Comprehension of Inferences in Discourse Processing by Adolescents With and Without Language Impairment PurposeThis study investigated inference construction within spoken narratives in adolescents with varying cognitive and language abilities, using W. Kintsch’s (1988)  construction-integration model as a framework. The role of working memory in inference construction was examined along with language and nonverbal cognition.MethodParticipants were 527 eighth-grade students in 4 diagnostic groups: normal ... Article
Article  |   October 01, 2010
Comprehension of Inferences in Discourse Processing by Adolescents With and Without Language Impairment
 
Author Affiliations & Notes
  • Courtney Karasinski
    University of Wisconsin—Madison
  • Susan Ellis Weismer
    University of Wisconsin—Madison
  • Contact author: Courtney Karasinski, Waisman Center, Communicative Disorders, University of Wisconsin—Madison, 1500 Highland Avenue, Madison, WI 53705. E-mail: karasinski@wisc.edu.
Article Information
Language Disorders / Specific Language Impairment / Attention, Memory & Executive Functions / Language
Article   |   October 01, 2010
Comprehension of Inferences in Discourse Processing by Adolescents With and Without Language Impairment
Journal of Speech, Language, and Hearing Research, October 2010, Vol. 53, 1268-1279. doi:10.1044/1092-4388(2009/09-0006)
History: Received January 13, 2009 , Revised July 16, 2009 , Accepted December 1, 2009
 
Journal of Speech, Language, and Hearing Research, October 2010, Vol. 53, 1268-1279. doi:10.1044/1092-4388(2009/09-0006)
History: Received January 13, 2009; Revised July 16, 2009; Accepted December 1, 2009
Web of Science® Times Cited: 21

PurposeThis study investigated inference construction within spoken narratives in adolescents with varying cognitive and language abilities, using W. Kintsch’s (1988)  construction-integration model as a framework. The role of working memory in inference construction was examined along with language and nonverbal cognition.

MethodParticipants were 527 eighth-grade students in 4 diagnostic groups: normal language (NL), low cognitive (LC), specific language impairment (SLI), and nonspecific language impariment (NLI). Participants answered premise and inference questions based on adjacent and distant information.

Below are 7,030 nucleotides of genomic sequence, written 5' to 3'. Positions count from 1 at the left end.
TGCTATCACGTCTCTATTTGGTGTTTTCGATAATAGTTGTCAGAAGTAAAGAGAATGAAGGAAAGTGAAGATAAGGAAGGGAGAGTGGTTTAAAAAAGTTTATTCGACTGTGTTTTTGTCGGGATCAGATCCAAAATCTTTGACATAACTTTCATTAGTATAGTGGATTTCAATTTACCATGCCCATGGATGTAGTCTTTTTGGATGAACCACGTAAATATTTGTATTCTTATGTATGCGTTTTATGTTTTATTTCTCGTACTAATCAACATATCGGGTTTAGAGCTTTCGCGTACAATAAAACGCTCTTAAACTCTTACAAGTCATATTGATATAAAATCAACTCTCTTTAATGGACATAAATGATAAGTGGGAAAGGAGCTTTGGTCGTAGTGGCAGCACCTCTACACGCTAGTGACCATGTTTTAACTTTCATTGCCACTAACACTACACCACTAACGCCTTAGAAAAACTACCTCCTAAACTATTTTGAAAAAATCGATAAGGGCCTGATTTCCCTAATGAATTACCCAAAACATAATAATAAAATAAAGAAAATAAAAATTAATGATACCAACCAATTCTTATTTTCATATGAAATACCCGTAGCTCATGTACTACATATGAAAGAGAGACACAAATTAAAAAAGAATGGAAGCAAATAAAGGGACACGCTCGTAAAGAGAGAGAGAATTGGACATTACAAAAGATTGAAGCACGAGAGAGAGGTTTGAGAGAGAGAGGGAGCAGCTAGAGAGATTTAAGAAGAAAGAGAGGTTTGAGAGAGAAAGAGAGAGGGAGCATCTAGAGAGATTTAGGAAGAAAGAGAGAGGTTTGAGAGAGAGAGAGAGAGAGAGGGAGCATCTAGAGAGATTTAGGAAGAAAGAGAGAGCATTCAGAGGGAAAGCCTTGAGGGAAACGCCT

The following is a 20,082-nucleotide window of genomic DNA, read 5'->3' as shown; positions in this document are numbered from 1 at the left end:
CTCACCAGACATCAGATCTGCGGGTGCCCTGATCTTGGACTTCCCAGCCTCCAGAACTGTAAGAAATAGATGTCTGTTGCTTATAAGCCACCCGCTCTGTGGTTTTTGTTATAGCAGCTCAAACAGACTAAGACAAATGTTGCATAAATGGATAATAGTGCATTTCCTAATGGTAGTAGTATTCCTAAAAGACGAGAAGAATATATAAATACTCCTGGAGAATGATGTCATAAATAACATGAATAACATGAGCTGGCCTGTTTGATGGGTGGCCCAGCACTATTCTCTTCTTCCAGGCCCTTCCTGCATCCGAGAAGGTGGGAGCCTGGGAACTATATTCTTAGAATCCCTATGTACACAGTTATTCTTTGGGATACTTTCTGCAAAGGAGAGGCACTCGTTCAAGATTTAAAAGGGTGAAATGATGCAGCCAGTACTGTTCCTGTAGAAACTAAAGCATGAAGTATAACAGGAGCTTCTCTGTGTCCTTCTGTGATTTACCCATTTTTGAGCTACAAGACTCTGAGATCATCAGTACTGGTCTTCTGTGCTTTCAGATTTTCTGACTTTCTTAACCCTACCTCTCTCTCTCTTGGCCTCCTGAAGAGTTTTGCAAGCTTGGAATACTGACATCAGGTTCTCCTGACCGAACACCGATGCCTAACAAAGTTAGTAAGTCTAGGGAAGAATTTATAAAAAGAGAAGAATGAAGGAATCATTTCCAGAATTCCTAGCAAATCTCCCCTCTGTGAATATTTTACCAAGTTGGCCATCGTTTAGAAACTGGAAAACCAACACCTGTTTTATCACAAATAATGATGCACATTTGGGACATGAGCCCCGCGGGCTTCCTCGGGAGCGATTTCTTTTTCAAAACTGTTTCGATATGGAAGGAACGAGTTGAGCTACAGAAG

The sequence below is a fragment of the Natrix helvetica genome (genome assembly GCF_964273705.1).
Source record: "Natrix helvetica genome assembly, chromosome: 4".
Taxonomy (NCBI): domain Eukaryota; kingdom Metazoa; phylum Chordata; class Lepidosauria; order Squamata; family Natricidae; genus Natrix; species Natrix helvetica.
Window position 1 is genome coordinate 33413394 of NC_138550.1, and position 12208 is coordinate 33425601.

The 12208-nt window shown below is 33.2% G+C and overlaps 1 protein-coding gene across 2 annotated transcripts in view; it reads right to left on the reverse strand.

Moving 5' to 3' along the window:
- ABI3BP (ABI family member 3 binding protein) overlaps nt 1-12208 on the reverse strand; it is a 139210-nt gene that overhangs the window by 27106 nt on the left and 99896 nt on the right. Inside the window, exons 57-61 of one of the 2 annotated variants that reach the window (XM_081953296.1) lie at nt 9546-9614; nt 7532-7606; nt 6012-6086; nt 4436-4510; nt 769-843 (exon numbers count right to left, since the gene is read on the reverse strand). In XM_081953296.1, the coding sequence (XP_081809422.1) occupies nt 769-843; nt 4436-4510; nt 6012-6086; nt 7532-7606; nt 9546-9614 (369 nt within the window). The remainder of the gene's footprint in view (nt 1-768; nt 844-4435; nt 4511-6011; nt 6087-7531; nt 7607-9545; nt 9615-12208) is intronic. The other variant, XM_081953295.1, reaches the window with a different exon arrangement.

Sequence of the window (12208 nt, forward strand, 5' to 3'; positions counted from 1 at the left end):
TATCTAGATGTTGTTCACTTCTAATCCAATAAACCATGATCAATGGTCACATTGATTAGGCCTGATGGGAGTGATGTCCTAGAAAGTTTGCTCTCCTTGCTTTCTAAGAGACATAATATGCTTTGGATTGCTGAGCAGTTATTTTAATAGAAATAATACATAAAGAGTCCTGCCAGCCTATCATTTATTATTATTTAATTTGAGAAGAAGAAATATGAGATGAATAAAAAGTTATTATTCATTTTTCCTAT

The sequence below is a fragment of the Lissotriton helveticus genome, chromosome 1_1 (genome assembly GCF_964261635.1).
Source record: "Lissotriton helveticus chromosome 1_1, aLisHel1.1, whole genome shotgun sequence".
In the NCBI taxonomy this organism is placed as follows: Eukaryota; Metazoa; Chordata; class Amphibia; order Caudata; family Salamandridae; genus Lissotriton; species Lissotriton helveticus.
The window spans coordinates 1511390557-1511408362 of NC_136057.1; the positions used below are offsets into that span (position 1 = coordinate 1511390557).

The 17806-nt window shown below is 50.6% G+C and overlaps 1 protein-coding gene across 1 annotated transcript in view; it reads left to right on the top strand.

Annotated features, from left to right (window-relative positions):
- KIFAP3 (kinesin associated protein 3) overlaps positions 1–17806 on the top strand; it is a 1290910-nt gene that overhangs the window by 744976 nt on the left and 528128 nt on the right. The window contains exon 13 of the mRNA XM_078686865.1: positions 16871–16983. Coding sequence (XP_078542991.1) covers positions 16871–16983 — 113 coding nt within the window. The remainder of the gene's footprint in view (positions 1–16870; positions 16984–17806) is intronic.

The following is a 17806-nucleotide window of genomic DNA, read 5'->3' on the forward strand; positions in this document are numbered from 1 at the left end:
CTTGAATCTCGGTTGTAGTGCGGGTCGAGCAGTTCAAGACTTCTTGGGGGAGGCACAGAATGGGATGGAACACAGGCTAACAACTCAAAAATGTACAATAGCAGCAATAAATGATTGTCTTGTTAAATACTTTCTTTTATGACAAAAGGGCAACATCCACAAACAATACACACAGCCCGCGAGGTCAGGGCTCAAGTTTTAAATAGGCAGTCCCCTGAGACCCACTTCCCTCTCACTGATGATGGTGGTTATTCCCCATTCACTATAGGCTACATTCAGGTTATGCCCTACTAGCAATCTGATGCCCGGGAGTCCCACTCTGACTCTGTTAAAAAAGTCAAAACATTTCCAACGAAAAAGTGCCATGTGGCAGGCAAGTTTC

ResultsDistant inferences were significantly more difficult than were adjacent inferences. When controlling for premise accuracy, the NL group performed significantly better than each of the other groups on distant inferences. The LC group demonstrated significantly higher accuracy on distant inferences than did the NLI group. Regression analyses revealed that performance on a verbal working memory measure predicted unique variance in distant inference accuracy beyond that accounted for by measures of language and nonverbal cognition.

ConclusionsUnderstanding implicit information, particularly when linking distant information, is difficult for adolescents who are deficient in language comprehension, verbal working memory skills, and/or general world knowledge.

Acknowledgments
Primary funding for this research was provided by National Institute on Deafness and Other Communication Disorders (NIDCD) Grant P50 DC02746 (Collaboration on Specific Language Impairment; J. Bruce Tomblin, Director; S. Ellis Weismer, subcontract principal investigator). Additional sources of support for this project consisted of the National Institute of Child Health and Human Development Grant P30 HD03352 (Waisman Center core grant) and NIDCD Grant T32DC005359. We would like to offer special thanks to Marlea O’Brien and Heather Lohmeier for their assistance, the examiners who administered the task, and the adolescents who participated in this project.
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